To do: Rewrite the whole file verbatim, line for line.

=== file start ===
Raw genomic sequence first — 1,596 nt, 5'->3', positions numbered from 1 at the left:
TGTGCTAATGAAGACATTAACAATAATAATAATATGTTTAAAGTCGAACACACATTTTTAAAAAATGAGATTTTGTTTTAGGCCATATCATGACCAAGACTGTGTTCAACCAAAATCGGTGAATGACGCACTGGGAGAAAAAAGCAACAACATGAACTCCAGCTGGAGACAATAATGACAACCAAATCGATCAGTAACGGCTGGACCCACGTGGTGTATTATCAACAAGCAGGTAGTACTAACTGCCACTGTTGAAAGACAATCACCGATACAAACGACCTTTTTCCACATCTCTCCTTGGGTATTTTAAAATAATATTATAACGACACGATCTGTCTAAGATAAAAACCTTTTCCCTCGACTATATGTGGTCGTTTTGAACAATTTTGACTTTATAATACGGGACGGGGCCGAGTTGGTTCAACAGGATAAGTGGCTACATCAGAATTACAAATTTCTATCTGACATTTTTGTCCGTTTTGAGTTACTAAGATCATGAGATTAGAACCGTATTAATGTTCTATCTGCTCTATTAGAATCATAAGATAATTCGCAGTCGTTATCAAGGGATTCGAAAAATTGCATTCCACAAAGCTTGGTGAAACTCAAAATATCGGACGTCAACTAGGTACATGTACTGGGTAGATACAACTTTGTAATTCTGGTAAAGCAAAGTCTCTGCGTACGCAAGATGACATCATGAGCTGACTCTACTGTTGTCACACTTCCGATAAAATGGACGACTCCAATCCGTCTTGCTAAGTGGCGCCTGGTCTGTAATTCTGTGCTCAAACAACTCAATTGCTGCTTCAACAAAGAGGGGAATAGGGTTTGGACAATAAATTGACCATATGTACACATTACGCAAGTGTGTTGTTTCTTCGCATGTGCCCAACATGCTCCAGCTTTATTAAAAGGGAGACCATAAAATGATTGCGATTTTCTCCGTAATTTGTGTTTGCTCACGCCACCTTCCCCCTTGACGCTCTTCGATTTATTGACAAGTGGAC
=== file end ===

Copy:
Raw genomic sequence first — 1,596 nt, 5'->3', positions numbered from 1 at the left:
TGTGCTAATGAAGACATTAACAATAATAATAATATGTTTAAAGTCGAACACACATTTTTAAAAAATGAGATTTTGTTTTAGGCCATATCATGACCAAGACTGTGTTCAACCAAAATCGGTGAATGACGCACTGGGAGAAAAAAGCAACAACATGAACTCCAGCTGGAGACAATAATGACAACCAAATCGATCAGTAACGGCTGGACCCACGTGGTGTATTATCAACAAGCAGGTAGTACTAACTGCCACTGTTGAAAGACAATCACCGATACAAACGACCTTTTTCCACATCTCTCCTTGGGTATTTTAAAATAATATTATAACGACACGATCTGTCTAAGATAAAAACCTTTTCCCTCGACTATATGTGGTCGTTTTGAACAATTTTGACTTTATAATACGGGACGGGGCCGAGTTGGTTCAACAGGATAAGTGGCTACATCAGAATTACAAATTTCTATCTGACATTTTTGTCCGTTTTGAGTTACTAAGATCATGAGATTAGAACCGTATTAATGTTCTATCTGCTCTATTAGAATCATAAGATAATTCGCAGTCGTTATCAAGGGATTCGAAAAATTGCATTCCACAAAGCTTGGTGAAACTCAAAATATCGGACGTCAACTAGGTACATGTACTGGGTAGATACAACTTTGTAATTCTGGTAAAGCAAAGTCTCTGCGTACGCAAGATGACATCATGAGCTGACTCTACTGTTGTCACACTTCCGATAAAATGGACGACTCCAATCCGTCTTGCTAAGTGGCGCCTGGTCTGTAATTCTGTGCTCAAACAACTCAATTGCTGCTTCAACAAAGAGGGGAATAGGGTTTGGACAATAAATTGACCATATGTACACATTACGCAAGTGTGTTGTTTCTTCGCATGTGCCCAACATGCTCCAGCTTTATTAAAAGGGAGACCATAAAATGATTGCGATTTTCTCCGTAATTTGTGTTTGCTCACGCCACCTTCCCCCTTGACGCTCTTCGATTTATTGACAAGTGGAC